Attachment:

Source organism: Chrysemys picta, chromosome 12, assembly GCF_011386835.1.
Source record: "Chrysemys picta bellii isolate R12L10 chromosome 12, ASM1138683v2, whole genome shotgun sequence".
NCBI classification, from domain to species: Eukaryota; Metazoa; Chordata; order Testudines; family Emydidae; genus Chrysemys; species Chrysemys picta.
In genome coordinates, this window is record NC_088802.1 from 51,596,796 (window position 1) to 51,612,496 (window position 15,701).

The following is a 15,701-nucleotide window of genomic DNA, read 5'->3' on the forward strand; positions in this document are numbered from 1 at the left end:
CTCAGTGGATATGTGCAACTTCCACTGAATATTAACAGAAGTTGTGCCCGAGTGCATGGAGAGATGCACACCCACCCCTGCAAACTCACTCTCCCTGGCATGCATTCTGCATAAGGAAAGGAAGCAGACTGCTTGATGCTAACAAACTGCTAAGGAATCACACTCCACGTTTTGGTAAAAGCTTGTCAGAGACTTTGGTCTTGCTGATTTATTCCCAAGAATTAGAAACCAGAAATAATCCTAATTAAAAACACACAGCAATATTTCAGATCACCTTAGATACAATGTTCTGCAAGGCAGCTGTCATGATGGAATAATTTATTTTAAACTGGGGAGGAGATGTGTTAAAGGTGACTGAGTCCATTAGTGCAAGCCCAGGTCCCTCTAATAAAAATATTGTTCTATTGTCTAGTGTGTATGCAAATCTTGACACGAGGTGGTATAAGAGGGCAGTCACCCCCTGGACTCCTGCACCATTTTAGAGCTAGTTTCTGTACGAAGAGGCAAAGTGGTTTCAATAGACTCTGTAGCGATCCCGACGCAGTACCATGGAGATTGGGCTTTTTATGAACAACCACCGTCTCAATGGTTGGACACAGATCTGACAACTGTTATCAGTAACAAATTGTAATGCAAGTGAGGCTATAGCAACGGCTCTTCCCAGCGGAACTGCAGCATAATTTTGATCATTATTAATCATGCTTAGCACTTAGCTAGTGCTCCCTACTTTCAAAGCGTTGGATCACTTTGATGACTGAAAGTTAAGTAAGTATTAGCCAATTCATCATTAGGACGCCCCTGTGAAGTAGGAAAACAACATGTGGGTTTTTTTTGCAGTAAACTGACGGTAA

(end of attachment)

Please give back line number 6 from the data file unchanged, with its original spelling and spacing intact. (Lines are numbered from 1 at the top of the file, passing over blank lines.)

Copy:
CTCAGTGGATATGTGCAACTTCCACTGAATATTAACAGAAGTTGTGCCCGAGTGCATGGAGAGATGCACACCCACCCCTGCAAACTCACTCTCCCTGGCATGCATTCTGCATAAGGAAAGGAAGCAGACTGCTTGATGCTAACAAACTGCTAAGGAATCACACTCCACGTTTTGGTAAAAGCTTGTCAGAGACTTTGGTCTTGCTGATTTATTCCCAAGAATTAGAAACCAGAAATAATCCTAATTAAAAACACACAGCAATATTTCAGATCACCTTAGATACAATGTTCTGCAAGGCAGCTGTCATGATGGAATAATTTATTTTAAACTGGGGAGGAGATGTGTTAAAGGTGACTGAGTCCATTAGTGCAAGCCCAGGTCCCTCTAATAAAAATATTGTTCTATTGTCTAGTGTGTATGCAAATCTTGACACGAGGTGGTATAAGAGGGCAGTCACCCCCTGGACTCCTGCACCATTTTAGAGCTAGTTTCTGTACGAAGAGGCAAAGTGGTTTCAATAGACTCTGTAGCGATCCCGACGCAGTACCATGGAGATTGGGCTTTTTATGAACAACCACCGTCTCAATGGTTGGACACAGATCTGACAACTGTTATCAGTAACAAATTGTAATGCAAGTGAGGCTATAGCAACGGCTCTTCCCAGCGGAACTGCAGCATAATTTTGATCATTATTAATCATGCTTAGCACTTAGCTAGTGCTCCCTACTTTCAAAGCGTTGGATCACTTTGATGACTGAAAGTTAAGTAAGTATTAGCCAATTCATCATTAGGACGCCCCTGTGAAGTAGGAAAACAACATGTGGGTTTTTTTTGCAGTAAACTGACGGTAA